- Cheap SSDs with insufficient power-loss protection, and an unexpected power-loss
- Defective RAM
- Defective or overheating CPU(s)
Other causes can be:
- Database systems configured with fsync=off and an OS crash or power loss
- Filesystems configured to use write barriers plus a storage layer that ignores write barriers. LVM is a particular culprit.
- Tendermint bugs
- Operating system bugs
- Admin error (e.g., directly modifying Tendermint data-directory contents)
# WAL Corruption
If consensus WAL is corrupted at the latest height and you are trying to start Tendermint, replay will fail with panic.
Recovering from data corruption can be hard and time-consuming. Here are two approaches you can take:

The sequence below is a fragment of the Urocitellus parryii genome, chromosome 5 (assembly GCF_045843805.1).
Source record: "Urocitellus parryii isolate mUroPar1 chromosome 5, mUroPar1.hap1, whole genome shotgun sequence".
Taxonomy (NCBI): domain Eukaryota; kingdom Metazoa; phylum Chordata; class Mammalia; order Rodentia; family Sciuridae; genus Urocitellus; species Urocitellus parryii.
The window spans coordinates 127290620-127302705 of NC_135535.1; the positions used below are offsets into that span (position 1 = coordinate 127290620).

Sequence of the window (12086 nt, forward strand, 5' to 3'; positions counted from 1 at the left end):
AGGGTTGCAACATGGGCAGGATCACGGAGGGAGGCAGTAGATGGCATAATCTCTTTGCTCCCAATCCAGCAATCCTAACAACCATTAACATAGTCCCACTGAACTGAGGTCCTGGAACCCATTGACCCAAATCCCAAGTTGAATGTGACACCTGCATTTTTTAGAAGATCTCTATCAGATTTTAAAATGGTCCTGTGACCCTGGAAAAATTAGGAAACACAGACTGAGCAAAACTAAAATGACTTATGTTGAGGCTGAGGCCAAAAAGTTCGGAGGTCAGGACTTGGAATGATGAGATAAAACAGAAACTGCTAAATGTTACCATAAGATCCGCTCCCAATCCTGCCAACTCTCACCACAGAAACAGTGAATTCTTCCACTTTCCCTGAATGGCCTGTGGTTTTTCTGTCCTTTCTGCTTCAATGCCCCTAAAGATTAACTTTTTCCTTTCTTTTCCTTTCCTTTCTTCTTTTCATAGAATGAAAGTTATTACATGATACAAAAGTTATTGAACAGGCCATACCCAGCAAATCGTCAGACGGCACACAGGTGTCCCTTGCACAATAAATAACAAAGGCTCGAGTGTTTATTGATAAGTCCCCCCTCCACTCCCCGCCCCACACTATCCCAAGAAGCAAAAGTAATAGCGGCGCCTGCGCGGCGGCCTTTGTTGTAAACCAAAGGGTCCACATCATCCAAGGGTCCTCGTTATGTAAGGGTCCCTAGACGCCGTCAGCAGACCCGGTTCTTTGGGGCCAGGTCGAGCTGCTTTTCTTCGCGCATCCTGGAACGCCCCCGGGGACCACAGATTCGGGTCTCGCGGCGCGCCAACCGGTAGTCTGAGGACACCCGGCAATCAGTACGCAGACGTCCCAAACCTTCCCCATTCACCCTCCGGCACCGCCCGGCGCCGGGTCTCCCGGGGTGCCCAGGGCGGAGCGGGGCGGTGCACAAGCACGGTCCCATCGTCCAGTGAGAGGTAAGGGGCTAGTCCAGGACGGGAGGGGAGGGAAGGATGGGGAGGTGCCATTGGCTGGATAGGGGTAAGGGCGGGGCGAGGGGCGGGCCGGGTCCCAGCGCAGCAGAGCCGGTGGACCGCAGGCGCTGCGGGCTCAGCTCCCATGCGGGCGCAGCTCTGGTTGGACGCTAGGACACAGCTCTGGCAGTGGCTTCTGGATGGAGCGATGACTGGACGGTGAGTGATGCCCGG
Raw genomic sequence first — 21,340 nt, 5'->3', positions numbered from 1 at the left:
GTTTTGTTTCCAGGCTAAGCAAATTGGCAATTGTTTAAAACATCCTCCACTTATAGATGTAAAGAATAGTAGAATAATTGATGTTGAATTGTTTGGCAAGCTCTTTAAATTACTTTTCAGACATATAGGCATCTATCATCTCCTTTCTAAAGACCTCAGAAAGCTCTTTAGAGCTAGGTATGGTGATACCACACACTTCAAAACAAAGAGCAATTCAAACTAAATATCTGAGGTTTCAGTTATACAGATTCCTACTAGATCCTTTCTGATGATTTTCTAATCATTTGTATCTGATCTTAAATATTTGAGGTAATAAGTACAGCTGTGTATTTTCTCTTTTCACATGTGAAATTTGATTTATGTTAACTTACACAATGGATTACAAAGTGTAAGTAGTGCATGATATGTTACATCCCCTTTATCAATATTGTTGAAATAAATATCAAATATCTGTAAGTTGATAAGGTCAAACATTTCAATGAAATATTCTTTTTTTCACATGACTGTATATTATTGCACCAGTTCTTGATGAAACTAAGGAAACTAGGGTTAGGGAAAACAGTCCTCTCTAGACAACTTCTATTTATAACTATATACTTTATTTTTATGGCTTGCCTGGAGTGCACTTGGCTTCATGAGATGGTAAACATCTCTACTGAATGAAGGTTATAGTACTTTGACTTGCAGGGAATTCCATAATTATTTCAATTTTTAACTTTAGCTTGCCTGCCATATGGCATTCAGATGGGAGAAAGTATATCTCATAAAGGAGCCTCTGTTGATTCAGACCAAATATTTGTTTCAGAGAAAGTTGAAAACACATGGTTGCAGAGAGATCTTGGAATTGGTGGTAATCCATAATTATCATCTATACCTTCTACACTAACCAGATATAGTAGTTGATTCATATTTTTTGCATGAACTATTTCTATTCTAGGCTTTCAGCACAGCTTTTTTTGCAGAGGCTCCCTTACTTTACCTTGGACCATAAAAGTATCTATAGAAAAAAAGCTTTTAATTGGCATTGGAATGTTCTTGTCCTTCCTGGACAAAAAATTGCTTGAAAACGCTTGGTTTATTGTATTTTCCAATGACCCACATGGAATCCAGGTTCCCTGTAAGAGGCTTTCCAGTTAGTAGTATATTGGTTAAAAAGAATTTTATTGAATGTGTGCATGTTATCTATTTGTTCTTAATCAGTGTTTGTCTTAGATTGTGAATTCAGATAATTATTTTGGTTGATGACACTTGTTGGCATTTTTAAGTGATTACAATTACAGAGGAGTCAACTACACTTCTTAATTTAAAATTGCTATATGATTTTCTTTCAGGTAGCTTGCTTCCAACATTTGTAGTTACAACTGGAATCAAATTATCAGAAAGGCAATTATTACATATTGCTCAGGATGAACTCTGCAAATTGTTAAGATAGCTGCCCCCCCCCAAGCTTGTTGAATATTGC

- Delete the WAL file and restart Tendermint. It will attempt to sync with other peers.
- Try to repair the WAL file manually:
Create a backup of the corrupted WAL file:
./scripts/wal2jsonto create a human-readable version:
Search for a "CORRUPTED MESSAGE" line.
By looking at the previous message and the message after the corrupted one and looking at the logs, try to rebuild the message. If the consequent messages are marked as corrupted too (this may happen if length header got corrupted or some writes did not make it to the WAL ~ truncation), then remove all the lines starting from the corrupted one and restart Tendermint.
After editing, convert this file back into binary form by running:
# Processor and Memory
While actual specs vary depending on the load and validators count, minimal requirements are:
- 1GB RAM
- 25GB of disk space
- 1.4 GHz CPU
SSD disks are preferable for applications with high transaction throughput.
- 2GB RAM
- 100GB SSD
- x64 2.0 GHz 2v CPU